Frontal asymmetry as a mediator and moderator of emotion: An updated review

Samantha J. Reznik, John JB Allen

Research output: Contribution to journalReview articlepeer-review

203 Scopus citations


For over 35 years, research has examined frontal alpha EEG asymmetry, discussed in terms of relative left frontal activity (rLFA) in the present review, as a concurrent and prospective marker of affective processing and psychopathology. Because rLFA may index (a) neural correlates of frontal asymmetry, or (b) psychological constructs to which frontal asymmetry relates, rLFA can advance our understanding of both neural and psychological models of emotion and psychopathology. In order to improve such understanding, the specific role of rLFA in extending or challenging existing theory must be clear to researchers and readers alike. In particular, in 2004, Coan and Allen argued that examination of rLFA as a mediator or moderator may improve our theoretical understanding of rLFA. Despite being a commonly cited paper in the field, most rLFA research today still fails to acknowledge the statistical role of rLFA in the research. The aim of the present paper is to (a) convince the reader of the importance of distinguishing rLFA as a predictor, outcome, mediator, or moderator in order to conduct theory-driven research, and (b) highlight some of the major advances in rLFA literature since the review by Coan and Allen (2004) in the framework of mediators and moderators. We selected a broad range of search terms to capture relevant rLFA research and included only those studies utilizing established methods for rLFA measurement.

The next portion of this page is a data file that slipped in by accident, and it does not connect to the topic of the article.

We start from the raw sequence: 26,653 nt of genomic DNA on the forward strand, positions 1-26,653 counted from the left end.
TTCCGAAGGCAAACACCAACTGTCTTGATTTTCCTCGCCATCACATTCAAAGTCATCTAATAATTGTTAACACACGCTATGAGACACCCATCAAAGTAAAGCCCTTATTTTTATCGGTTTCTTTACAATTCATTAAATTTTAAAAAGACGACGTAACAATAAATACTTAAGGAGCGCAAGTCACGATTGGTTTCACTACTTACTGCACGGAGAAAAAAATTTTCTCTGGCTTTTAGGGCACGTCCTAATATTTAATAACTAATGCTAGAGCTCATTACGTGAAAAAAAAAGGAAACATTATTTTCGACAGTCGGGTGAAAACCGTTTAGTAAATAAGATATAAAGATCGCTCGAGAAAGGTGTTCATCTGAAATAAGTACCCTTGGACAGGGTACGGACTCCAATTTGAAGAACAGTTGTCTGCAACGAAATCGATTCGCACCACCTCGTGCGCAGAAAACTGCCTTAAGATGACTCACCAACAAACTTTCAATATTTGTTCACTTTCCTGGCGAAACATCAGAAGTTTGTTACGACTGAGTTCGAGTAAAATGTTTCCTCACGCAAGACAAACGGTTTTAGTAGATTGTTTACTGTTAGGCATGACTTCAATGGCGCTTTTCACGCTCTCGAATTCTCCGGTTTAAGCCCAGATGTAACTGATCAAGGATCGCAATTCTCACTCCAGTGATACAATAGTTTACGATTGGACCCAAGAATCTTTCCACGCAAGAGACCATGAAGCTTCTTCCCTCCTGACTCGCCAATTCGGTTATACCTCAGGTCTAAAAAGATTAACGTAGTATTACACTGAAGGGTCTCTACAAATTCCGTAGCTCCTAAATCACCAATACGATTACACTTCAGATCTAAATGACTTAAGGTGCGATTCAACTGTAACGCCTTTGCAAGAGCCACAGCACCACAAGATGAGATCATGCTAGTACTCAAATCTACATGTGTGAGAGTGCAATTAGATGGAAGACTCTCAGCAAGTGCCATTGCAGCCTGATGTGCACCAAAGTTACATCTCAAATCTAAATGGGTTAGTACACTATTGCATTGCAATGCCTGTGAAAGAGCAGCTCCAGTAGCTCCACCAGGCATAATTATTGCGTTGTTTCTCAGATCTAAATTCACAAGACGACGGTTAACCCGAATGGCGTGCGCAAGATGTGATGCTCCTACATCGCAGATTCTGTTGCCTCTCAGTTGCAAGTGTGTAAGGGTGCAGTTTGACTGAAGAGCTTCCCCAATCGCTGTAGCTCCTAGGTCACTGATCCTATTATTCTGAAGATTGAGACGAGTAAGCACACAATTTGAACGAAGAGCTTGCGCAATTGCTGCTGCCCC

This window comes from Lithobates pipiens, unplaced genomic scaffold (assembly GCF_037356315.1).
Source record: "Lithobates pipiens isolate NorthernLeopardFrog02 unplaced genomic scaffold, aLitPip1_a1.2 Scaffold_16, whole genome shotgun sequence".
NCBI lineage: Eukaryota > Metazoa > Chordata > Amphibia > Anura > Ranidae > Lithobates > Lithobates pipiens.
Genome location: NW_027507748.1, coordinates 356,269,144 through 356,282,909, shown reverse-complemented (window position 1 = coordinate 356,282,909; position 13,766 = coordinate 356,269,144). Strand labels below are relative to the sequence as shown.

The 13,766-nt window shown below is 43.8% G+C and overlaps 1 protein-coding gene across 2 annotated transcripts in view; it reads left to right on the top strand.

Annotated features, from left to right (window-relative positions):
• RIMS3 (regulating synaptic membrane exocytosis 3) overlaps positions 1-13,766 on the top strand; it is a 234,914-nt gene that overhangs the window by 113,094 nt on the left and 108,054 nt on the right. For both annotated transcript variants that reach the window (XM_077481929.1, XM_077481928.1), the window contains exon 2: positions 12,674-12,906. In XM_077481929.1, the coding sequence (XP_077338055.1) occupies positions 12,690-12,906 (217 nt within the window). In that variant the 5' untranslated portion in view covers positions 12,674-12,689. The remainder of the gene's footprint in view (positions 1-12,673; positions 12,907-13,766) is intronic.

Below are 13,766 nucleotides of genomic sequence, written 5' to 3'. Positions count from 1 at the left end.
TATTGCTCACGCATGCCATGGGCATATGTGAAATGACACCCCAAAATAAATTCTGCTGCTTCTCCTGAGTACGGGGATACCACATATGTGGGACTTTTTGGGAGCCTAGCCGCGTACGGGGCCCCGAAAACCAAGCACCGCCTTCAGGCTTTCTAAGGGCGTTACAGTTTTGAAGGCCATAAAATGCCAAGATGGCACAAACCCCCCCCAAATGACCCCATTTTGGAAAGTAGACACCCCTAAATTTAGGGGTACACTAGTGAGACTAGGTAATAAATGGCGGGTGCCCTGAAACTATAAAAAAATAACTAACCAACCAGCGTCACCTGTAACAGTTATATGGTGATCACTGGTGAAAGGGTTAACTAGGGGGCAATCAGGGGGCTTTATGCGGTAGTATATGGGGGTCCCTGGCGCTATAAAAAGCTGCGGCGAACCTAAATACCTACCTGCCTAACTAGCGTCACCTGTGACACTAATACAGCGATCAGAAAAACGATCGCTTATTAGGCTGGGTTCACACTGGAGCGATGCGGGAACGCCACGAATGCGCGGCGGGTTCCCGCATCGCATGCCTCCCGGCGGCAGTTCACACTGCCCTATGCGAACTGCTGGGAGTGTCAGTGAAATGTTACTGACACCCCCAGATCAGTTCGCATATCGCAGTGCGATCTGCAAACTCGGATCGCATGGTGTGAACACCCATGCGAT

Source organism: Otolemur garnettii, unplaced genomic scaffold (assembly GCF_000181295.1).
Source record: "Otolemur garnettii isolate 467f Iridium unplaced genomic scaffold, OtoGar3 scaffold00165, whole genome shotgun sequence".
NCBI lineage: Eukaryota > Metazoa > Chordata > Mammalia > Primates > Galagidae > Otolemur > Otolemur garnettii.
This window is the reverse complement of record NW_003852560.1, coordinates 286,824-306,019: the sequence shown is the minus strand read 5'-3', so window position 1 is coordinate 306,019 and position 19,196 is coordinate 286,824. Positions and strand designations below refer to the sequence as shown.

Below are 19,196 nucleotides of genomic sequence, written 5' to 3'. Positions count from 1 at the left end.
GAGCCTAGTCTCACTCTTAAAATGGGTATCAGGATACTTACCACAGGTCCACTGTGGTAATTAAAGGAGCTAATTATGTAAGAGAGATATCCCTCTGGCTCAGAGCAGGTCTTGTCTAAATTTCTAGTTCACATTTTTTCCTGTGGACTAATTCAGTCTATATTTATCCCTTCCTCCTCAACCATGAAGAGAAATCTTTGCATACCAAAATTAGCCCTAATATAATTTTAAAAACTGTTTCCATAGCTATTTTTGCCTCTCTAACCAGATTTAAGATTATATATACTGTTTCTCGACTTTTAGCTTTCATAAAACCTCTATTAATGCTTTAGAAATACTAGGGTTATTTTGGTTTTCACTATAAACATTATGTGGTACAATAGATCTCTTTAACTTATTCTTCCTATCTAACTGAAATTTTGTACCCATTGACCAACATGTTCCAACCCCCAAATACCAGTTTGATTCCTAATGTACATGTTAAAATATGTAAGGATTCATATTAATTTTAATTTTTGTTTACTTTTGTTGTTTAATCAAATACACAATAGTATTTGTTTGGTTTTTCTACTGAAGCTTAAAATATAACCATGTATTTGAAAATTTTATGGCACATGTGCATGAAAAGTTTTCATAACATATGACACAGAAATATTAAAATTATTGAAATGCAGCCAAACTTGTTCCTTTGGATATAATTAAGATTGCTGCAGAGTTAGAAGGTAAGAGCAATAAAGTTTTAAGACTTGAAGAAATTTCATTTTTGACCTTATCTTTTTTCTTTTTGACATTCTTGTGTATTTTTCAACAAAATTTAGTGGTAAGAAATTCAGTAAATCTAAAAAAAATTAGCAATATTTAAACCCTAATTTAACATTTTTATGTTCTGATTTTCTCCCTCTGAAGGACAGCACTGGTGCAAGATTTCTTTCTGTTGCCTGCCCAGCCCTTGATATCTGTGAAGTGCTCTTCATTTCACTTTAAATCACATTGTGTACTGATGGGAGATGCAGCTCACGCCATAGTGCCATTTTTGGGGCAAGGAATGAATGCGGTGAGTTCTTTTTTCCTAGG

Original languageEnglish (US)
Article numbere12965
Issue number1
StatePublished - Jan 2018


  • emotion
  • frontal asymmetry
  • mediator
  • moderator

ASJC Scopus subject areas

  • General Neuroscience
  • Neuropsychology and Physiological Psychology
  • Experimental and Cognitive Psychology
  • Neurology
  • Endocrine and Autonomic Systems
  • Developmental Neuroscience
  • Cognitive Neuroscience
  • Biological Psychiatry


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